Richard Evans dishes to the Guardian about Nazi book burnings

Historians in the News

Throughout history, says Matt Fishburn, author of Burning Books, a chronicle of the phenomenon through the ages, most official book-burnings have been about "control", to announce "what a regime stands for". Like previous such ceremonies, the Nazi burnings (which Fishburn said, on their 75th anniversary in 2008, have since become "a cultural benchmark, a popular analogy and a common insult – to burn a book today is to be a 'fascist'") were, essentially, about "announcing what would be acceptable in future; shaping the new public sphere. The burnings were the symbol; the repressive legislation that came in their wake was what really enforced it."

Why burning, though, rather than some other kind of destruction? The symbolism of flames is plain. For Andrew Motion, former poet laureate and chair of this year's Man Booker prize, "books are little encapsulations of human effort and wisdom and, I suppose, of our sense of history. So to burn one of any kind, and certainly one that is a representation of a culture and set of beliefs, is to appear to consign it to the flames of eternal damnation." Book-burning, he says, is first and foremost a monumental "manifestation of intolerance. It's the conflation of what ought to be nuanced views into one, hate-filled act."...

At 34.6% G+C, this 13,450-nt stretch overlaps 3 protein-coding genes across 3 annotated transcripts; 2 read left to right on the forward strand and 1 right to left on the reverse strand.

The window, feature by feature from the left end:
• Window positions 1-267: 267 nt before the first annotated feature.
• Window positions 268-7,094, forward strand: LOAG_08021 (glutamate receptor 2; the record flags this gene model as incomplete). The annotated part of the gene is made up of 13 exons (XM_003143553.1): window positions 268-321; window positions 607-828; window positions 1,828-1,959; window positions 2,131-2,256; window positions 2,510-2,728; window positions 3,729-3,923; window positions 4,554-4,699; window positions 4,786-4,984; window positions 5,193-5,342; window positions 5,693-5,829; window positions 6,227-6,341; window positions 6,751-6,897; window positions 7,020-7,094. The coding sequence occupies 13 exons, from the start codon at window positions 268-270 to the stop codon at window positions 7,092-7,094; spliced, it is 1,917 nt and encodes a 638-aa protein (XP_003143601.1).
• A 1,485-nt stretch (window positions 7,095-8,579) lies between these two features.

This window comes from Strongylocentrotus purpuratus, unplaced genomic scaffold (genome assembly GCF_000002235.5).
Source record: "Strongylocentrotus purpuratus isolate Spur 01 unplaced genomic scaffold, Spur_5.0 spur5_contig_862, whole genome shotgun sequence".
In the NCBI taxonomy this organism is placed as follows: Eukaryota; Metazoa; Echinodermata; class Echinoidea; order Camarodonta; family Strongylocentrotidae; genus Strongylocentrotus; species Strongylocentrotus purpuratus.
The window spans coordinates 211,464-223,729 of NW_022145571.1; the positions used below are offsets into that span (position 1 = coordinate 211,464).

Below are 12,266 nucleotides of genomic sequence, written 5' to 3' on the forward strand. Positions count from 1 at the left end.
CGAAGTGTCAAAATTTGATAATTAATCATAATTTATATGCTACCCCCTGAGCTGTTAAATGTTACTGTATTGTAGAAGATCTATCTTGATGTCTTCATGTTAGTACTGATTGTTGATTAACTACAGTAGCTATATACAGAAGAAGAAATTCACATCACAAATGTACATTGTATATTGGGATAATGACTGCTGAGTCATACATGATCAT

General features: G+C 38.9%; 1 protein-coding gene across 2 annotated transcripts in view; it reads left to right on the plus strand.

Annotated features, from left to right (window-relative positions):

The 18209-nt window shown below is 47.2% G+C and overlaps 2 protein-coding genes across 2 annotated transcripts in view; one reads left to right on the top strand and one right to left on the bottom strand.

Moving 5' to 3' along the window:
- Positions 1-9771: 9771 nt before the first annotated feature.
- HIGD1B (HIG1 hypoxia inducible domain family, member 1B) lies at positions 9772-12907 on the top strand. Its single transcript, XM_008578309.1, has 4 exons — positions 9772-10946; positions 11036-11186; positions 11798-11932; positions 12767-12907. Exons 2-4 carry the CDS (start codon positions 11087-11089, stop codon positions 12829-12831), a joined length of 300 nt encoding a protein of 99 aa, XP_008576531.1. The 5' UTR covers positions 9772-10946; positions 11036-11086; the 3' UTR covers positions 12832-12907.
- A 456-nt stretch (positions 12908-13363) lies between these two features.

Does Pastor Jones fit this picture? There's an important difference between his plans and officially sanctioned book-burning campaigns such as those of the Nazis, says Richard Evans, regius professor of history at Cambridge and a specialist in German social and cultural history. While the book-burnings of 1933 were largely independently led by fascist students, presaging the "mass violence, real and symbolic" that was then starting to take over Germany, they were actively encouraged by the Nazi leadership in a bid to "purge the un-German spirit". Jones's International Burn-a-Koran Day is, on the other hand, an act of defiance and, in choosing to burn just one book many times over, "quite clearly a symbolic attack on Islam as a whole".

Anyone who had tried to burn Mein Kampf in 1933, Evans says, "would have been arrested and shot".
Read entire article at Guardian (UK)

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